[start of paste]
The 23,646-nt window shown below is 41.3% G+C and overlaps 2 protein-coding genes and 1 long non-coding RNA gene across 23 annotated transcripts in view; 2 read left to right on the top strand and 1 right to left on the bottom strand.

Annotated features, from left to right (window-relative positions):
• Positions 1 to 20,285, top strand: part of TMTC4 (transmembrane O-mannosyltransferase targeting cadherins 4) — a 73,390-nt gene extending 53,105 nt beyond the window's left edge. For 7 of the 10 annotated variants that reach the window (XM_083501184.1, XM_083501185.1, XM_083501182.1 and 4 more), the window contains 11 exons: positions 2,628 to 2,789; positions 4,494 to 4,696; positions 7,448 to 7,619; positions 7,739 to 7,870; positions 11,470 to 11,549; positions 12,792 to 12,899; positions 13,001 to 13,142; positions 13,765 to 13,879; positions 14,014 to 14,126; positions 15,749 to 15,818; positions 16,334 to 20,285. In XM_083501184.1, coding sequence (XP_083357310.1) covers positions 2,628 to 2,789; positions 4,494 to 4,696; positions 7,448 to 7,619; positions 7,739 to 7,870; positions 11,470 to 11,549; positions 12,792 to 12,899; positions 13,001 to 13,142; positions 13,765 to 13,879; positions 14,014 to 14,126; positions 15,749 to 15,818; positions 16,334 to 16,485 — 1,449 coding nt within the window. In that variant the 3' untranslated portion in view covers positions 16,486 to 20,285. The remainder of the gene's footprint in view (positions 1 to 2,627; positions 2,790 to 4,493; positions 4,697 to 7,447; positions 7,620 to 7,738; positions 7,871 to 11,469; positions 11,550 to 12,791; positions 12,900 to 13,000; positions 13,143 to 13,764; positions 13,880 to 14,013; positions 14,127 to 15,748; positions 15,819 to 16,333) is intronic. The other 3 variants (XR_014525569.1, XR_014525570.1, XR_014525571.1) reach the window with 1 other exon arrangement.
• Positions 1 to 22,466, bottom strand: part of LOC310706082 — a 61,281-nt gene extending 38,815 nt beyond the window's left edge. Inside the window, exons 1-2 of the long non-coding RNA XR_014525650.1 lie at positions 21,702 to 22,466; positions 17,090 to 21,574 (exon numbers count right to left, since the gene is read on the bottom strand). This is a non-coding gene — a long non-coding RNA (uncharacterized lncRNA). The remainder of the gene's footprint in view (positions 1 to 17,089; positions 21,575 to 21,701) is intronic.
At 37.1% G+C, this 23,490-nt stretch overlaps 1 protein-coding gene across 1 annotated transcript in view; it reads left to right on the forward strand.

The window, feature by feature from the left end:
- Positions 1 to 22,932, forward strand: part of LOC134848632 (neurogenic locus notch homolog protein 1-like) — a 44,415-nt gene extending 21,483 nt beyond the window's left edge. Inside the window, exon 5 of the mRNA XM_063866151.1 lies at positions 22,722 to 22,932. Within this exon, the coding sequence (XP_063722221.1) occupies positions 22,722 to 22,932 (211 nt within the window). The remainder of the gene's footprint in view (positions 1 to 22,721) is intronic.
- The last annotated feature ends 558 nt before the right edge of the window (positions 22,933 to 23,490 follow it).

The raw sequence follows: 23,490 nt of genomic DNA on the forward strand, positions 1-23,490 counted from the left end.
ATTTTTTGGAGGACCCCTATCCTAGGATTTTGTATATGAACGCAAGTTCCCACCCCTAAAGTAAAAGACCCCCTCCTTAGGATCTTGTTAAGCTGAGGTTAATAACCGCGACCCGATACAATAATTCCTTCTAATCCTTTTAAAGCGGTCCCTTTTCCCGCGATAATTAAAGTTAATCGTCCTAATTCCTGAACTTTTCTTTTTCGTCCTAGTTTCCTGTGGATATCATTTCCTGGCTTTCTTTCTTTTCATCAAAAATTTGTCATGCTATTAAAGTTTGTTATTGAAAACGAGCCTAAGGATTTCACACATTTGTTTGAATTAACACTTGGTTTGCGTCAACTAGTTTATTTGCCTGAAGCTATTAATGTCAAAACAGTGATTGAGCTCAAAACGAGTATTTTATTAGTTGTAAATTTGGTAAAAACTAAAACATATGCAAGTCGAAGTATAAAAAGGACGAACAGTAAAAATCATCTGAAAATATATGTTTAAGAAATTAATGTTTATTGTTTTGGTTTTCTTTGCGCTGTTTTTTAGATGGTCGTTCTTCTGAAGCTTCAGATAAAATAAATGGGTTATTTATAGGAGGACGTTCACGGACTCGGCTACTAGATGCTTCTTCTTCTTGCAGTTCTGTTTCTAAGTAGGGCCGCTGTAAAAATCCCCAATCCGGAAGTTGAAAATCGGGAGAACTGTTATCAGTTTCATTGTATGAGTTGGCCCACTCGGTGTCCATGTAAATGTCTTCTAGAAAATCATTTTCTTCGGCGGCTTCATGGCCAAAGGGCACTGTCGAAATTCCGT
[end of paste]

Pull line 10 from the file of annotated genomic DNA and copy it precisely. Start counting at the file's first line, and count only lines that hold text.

ATTTTTTGGAGGACCCCTATCCTAGGATTTTGTATATGAACGCAAGTTCCCACCCCTAAAGTAAAAGACCCCCTCCTTAGGATCTTGTTAAGCTGAGGTTAATAACCGCGACCCGATACAATAATTCCTTCTAATCCTTTTAAAGCGGTCCCTTTTCCCGCGATAATTAAAGTTAATCGTCCTAATTCCTGAACTTTTCTTTTTCGTCCTAGTTTCCTGTGGATATCATTTCCTGGCTTTCTTTCTTTTCATCAAAAATTTGTCATGCTATTAAAGTTTGTTATTGAAAACGAGCCTAAGGATTTCACACATTTGTTTGAATTAACACTTGGTTTGCGTCAACTAGTTTATTTGCCTGAAGCTATTAATGTCAAAACAGTGATTGAGCTCAAAACGAGTATTTTATTAGTTGTAAATTTGGTAAAAACTAAAACATATGCAAGTCGAAGTATAAAAAGGACGAACAGTAAAAATCATCTGAAAATATATGTTTAAGAAATTAATGTTTATTGTTTTGGTTTTCTTTGCGCTGTTTTTTAGATGGTCGTTCTTCTGAAGCTTCAGATAAAATAAATGGGTTATTTATAGGAGGACGTTCACGGACTCGGCTACTAGATGCTTCTTCTTCTTGCAGTTCTGTTTCTAAGTAGGGCCGCTGTAAAAATCCCCAATCCGGAAGTTGAAAATCGGGAGAACTGTTATCAGTTTCATTGTATGAGTTGGCCCACTCGGTGTCCATGTAAATGTCTTCTAGAAAATCATTTTCTTCGGCGGCTTCATGGCCAAAGGGCACTGTCGAAATTCCGT